Steven Durlauf’s research spans many topics in microeconomics and macroeconomics. His most important substantive contributions involve the areas of poverty, inequality and economic growth. Much of his research has attempted to integrate sociological ideas into economic analysis. His major methodological contributions include both economic theory and econometrics. He helped pioneer the application of statistical mechanics techniques to the modeling of socioeconomic behavior and has also developed identification analyses for the empirical analogs of these models. Other research has focused on techniques for monetary policy evaluation.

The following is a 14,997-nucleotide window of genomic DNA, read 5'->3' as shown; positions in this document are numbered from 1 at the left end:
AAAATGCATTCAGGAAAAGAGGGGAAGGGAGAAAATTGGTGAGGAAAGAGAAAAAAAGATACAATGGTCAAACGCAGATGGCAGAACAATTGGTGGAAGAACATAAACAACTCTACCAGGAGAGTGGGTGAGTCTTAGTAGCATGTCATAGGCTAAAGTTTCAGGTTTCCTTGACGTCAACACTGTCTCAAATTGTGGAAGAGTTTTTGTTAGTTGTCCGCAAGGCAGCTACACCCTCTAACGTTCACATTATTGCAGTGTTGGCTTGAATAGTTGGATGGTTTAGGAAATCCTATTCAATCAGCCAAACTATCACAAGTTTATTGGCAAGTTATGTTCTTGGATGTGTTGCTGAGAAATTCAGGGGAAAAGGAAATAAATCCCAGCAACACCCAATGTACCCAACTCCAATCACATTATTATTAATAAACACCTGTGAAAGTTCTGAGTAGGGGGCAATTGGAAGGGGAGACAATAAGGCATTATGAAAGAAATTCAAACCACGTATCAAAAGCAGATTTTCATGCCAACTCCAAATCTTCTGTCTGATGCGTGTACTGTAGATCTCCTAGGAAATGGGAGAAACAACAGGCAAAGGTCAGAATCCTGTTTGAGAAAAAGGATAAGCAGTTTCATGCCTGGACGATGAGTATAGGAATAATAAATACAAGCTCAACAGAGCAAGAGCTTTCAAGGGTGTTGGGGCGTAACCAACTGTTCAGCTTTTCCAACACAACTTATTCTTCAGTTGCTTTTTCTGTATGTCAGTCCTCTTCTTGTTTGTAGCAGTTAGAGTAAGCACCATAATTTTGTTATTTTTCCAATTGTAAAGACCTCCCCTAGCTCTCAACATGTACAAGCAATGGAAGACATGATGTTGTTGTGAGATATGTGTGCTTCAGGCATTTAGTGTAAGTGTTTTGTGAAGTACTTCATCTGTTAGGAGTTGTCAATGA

Durlauf is also known as a critic of the use of the concept of social capital by economists and other social scientists and has also challenged the ways that agent-based modeling and complexity theory have been employed by social and natural scientists to study socioeconomic phenomena.